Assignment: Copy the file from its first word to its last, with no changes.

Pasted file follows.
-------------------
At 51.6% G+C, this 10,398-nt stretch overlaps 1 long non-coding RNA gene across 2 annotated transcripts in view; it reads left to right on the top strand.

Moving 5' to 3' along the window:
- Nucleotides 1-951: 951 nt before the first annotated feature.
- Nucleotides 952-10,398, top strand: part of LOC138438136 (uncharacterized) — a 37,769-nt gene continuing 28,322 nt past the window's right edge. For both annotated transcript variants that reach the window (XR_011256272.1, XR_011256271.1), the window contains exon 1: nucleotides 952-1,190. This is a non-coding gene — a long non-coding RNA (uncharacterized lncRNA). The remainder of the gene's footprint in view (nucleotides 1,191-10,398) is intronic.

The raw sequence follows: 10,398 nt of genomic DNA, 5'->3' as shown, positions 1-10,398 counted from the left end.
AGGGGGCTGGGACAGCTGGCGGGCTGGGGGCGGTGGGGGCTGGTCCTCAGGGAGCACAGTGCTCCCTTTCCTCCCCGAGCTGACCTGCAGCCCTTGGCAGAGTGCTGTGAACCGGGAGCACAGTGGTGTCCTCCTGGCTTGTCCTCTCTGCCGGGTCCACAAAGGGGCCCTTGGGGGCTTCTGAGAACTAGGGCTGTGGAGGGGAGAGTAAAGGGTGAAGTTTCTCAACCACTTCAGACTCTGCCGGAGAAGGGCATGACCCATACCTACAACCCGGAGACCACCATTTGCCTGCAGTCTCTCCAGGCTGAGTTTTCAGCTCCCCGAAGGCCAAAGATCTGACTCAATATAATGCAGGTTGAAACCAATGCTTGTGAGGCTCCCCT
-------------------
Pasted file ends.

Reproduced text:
At 51.6% G+C, this 10,398-nt stretch overlaps 1 long non-coding RNA gene across 2 annotated transcripts in view; it reads left to right on the top strand.

Moving 5' to 3' along the window:
- Nucleotides 1-951: 951 nt before the first annotated feature.
- Nucleotides 952-10,398, top strand: part of LOC138438136 (uncharacterized) — a 37,769-nt gene continuing 28,322 nt past the window's right edge. For both annotated transcript variants that reach the window (XR_011256272.1, XR_011256271.1), the window contains exon 1: nucleotides 952-1,190. This is a non-coding gene — a long non-coding RNA (uncharacterized lncRNA). The remainder of the gene's footprint in view (nucleotides 1,191-10,398) is intronic.

The raw sequence follows: 10,398 nt of genomic DNA, 5'->3' as shown, positions 1-10,398 counted from the left end.
AGGGGGCTGGGACAGCTGGCGGGCTGGGGGCGGTGGGGGCTGGTCCTCAGGGAGCACAGTGCTCCCTTTCCTCCCCGAGCTGACCTGCAGCCCTTGGCAGAGTGCTGTGAACCGGGAGCACAGTGGTGTCCTCCTGGCTTGTCCTCTCTGCCGGGTCCACAAAGGGGCCCTTGGGGGCTTCTGAGAACTAGGGCTGTGGAGGGGAGAGTAAAGGGTGAAGTTTCTCAACCACTTCAGACTCTGCCGGAGAAGGGCATGACCCATACCTACAACCCGGAGACCACCATTTGCCTGCAGTCTCTCCAGGCTGAGTTTTCAGCTCCCCGAAGGCCAAAGATCTGACTCAATATAATGCAGGTTGAAACCAATGCTTGTGAGGCTCCCCT